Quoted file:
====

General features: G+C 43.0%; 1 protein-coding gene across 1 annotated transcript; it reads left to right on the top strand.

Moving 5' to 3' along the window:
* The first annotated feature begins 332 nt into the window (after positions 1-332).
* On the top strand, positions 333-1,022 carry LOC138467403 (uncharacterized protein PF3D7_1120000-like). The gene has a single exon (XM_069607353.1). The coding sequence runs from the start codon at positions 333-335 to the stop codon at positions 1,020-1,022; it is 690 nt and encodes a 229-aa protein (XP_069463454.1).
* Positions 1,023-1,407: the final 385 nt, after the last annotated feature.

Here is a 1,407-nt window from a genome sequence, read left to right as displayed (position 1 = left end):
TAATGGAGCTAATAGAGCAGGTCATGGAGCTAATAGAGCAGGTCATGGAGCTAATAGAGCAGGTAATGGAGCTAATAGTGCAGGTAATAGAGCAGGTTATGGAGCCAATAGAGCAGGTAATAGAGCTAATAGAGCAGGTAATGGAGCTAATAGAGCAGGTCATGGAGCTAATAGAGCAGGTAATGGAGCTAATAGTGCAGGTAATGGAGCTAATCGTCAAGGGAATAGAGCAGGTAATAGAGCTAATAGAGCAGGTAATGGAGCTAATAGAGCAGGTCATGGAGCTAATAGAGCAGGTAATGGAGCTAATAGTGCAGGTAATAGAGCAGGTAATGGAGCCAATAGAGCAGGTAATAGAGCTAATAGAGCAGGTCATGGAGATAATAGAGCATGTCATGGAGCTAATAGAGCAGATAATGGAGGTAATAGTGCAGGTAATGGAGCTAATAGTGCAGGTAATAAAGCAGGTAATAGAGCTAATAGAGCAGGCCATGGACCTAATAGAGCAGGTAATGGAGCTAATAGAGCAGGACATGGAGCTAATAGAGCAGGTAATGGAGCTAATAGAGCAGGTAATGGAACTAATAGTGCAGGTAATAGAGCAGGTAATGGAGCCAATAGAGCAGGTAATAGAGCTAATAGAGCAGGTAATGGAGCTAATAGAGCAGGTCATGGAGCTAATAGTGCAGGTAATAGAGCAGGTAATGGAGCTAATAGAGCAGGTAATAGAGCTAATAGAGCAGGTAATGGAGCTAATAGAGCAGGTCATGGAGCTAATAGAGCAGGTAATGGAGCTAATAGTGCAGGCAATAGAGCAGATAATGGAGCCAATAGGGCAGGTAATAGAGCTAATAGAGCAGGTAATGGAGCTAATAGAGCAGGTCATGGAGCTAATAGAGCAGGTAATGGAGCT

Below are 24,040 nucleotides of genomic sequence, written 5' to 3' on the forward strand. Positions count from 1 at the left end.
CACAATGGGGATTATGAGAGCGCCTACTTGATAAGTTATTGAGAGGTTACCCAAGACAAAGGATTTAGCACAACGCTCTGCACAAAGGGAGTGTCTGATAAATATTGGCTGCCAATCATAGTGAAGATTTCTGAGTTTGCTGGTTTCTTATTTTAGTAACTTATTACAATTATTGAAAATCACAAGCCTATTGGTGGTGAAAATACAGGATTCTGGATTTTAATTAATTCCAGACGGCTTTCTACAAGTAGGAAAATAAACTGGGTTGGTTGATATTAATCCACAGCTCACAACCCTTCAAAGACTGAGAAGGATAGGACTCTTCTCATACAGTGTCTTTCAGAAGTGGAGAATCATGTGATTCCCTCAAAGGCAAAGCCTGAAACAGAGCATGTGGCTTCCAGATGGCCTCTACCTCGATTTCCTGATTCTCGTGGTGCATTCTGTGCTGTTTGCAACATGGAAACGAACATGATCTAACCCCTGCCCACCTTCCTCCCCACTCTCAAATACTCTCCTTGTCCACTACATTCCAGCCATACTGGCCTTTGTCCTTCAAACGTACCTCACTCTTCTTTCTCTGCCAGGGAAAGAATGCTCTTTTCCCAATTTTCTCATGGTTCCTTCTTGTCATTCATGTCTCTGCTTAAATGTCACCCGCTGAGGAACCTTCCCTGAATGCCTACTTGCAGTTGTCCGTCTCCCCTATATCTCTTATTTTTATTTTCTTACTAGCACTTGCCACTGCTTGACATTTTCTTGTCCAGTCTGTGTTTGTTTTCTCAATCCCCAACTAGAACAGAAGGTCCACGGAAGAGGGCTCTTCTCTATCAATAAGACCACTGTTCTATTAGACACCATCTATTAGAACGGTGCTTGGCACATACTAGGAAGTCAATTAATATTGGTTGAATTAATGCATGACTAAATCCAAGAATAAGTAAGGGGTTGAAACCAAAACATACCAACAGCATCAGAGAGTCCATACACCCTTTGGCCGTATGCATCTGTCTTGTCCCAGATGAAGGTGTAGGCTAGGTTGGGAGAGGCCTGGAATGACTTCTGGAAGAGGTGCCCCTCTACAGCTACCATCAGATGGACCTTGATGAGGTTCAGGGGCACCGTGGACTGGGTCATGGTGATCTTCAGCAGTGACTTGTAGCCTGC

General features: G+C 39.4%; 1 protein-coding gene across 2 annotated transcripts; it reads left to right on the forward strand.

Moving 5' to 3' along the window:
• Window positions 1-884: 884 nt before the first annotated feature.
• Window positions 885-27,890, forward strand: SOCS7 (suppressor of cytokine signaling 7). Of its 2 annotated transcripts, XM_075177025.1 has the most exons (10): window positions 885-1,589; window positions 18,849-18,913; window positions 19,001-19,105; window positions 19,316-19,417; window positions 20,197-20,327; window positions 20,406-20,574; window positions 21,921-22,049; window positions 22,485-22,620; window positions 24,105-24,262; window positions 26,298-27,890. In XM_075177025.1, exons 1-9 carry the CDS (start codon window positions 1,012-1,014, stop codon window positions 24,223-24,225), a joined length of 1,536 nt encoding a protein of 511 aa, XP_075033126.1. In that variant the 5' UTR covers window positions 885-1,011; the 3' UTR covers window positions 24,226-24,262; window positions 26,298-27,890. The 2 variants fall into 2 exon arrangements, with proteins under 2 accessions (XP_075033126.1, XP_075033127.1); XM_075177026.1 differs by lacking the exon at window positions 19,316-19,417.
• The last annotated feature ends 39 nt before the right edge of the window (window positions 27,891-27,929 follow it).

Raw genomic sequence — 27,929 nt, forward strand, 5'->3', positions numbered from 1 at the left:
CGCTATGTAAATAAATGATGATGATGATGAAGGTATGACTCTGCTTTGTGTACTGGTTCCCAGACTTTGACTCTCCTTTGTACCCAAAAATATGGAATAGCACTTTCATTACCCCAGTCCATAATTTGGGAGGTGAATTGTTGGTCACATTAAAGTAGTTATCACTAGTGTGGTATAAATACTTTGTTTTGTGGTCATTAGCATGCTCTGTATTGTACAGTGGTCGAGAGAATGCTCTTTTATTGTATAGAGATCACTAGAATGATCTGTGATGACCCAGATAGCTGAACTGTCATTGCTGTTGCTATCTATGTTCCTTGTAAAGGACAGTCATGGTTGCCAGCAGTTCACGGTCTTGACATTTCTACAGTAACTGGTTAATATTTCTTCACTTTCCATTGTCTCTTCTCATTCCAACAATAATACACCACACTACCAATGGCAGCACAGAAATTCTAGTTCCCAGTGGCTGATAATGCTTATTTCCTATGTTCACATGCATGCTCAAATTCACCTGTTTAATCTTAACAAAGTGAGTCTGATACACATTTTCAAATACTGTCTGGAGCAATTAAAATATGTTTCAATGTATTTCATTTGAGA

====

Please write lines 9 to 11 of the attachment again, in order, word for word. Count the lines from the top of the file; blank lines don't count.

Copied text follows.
CACAATGGGGATTATGAGAGCGCCTACTTGATAAGTTATTGAGAGGTTACCCAAGACAAAGGATTTAGCACAACGCTCTGCACAAAGGGAGTGTCTGATAAATATTGGCTGCCAATCATAGTGAAGATTTCTGAGTTTGCTGGTTTCTTATTTTAGTAACTTATTACAATTATTGAAAATCACAAGCCTATTGGTGGTGAAAATACAGGATTCTGGATTTTAATTAATTCCAGACGGCTTTCTACAAGTAGGAAAATAAACTGGGTTGGTTGATATTAATCCACAGCTCACAACCCTTCAAAGACTGAGAAGGATAGGACTCTTCTCATACAGTGTCTTTCAGAAGTGGAGAATCATGTGATTCCCTCAAAGGCAAAGCCTGAAACAGAGCATGTGGCTTCCAGATGGCCTCTACCTCGATTTCCTGATTCTCGTGGTGCATTCTGTGCTGTTTGCAACATGGAAACGAACATGATCTAACCCCTGCCCACCTTCCTCCCCACTCTCAAATACTCTCCTTGTCCACTACATTCCAGCCATACTGGCCTTTGTCCTTCAAACGTACCTCACTCTTCTTTCTCTGCCAGGGAAAGAATGCTCTTTTCCCAATTTTCTCATGGTTCCTTCTTGTCATTCATGTCTCTGCTTAAATGTCACCCGCTGAGGAACCTTCCCTGAATGCCTACTTGCAGTTGTCCGTCTCCCCTATATCTCTTATTTTTATTTTCTTACTAGCACTTGCCACTGCTTGACATTTTCTTGTCCAGTCTGTGTTTGTTTTCTCAATCCCCAACTAGAACAGAAGGTCCACGGAAGAGGGCTCTTCTCTATCAATAAGACCACTGTTCTATTAGACACCATCTATTAGAACGGTGCTTGGCACATACTAGGAAGTCAATTAATATTGGTTGAATTAATGCATGACTAAATCCAAGAATAAGTAAGGGGTTGAAACCAAAACATACCAACAGCATCAGAGAGTCCATACACCCTTTGGCCGTATGCATCTGTCTTGTCCCAGATGAAGGTGTAGGCTAGGTTGGGAGAGGCCTGGAATGACTTCTGGAAGAGGTGCCCCTCTACAGCTACCATCAGATGGACCTTGATGAGGTTCAGGGGCACCGTGGACTGGGTCATGGTGATCTTCAGCAGTGACTTGTAGCCTGC

General features: G+C 39.4%; 1 protein-coding gene across 2 annotated transcripts; it reads left to right on the forward strand.

Moving 5' to 3' along the window: